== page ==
"the big question is how to frame this opposition"

I couldn't care less about gay marriage. All I care about is how to keep Bush from using the issue to stay in office.

Posted by: Jim Riggs at February 21, 2004 10:51 AM | PERMALINK

Here's an idea on the original question:

Every time there's a formal debate or a talking heads face-off, the liberal ought to ask the conservative a question like the following.

"If gay marriage is such a threat to traditional marriages, sir, then how many gay marriages will you need to witness before you start to consider leaving your wife for another man?"

Posted by: Herb at February 21, 2004 11:30 AM | PERMALINK

Perhaps that last post strayed off-topic? The intent was to re-emphasize my suggestion that we frame the debate in terms of family.

But here's a different approach:

"I share the Presiden't concern about protecting families in this country. That's why I believe something must be done to correct this administration's failure to protect and create jobs, etc..."

"It seems that a Federal Marriage Amendment would only serve as a distraction from more pressing concerns for american families such as job security, health care & etc. The President seems to be quite good at averting our attention from basic facts when his performance on an issue is fairly weak. The FMA appears to be yet another instance of that."

Posted by: bumpkin at February 21, 2004 01:10 PM | PERMALINK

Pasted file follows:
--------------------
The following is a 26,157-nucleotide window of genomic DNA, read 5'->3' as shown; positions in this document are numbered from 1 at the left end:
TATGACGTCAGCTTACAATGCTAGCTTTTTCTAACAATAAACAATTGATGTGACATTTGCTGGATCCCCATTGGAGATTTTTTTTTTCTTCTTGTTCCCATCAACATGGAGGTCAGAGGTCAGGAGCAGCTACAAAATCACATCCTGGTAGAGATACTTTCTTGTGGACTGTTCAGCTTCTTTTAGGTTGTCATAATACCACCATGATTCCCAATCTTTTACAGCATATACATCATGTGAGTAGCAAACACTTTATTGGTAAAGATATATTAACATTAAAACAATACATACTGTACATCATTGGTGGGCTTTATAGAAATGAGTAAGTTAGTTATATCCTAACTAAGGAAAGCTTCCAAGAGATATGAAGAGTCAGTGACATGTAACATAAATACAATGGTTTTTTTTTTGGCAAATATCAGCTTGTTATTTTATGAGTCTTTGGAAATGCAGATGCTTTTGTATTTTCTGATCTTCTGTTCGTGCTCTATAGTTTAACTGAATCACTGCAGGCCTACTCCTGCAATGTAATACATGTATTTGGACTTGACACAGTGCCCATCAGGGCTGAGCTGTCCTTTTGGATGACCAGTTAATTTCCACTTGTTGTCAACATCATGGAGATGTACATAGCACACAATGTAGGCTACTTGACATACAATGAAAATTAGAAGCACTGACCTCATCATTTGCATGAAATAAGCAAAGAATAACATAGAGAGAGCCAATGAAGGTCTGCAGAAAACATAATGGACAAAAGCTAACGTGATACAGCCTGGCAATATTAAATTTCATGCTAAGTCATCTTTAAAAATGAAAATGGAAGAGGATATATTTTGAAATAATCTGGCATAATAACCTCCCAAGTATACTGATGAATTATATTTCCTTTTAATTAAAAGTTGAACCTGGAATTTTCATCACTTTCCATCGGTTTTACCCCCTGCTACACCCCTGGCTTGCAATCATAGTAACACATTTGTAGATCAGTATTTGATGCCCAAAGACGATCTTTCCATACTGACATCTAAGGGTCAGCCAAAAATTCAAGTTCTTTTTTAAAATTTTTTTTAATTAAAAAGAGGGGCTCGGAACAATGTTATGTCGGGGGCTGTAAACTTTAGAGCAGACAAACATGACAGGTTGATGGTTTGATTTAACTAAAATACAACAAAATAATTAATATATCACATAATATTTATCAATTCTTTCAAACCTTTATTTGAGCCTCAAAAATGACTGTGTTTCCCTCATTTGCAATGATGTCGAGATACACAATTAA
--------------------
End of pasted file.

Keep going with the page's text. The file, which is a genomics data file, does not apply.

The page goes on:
Charlie's bottom line:

What would you say to this then: "Marriage is commitment. Marriage is trust. Marriage is long-term love. These things are virtues! Making a commitment and honoring it, whether to somebody (who is my sister, parent, son, who is 11 years old, ___FILL IN THE BLANK___), is a positive act. Taking an oath of commitment and trust and honor is a step in the direction of divinity . . ."

Charlie, I just want to clarify to the best of my ability, the structure of your arguments against recognizing homosexual unions.

To show that homosexual acts are somehow reprehensible, in your view, you repeatedly compare them--mention them in the same sentence with--acts such as murder, bestiality, child molestation and incest. When I have asked you to explain the similarity you have either failed to respond or simply repeated the comparison.

So let's run through these latter since you seem to be relying on them heavily of late:

Incest- What is the similarity to homosexuality? What is the societal interest in discouraging incest, and does it apply to homosexuality? Incest produces genetic monstrosities. Does homosexuality?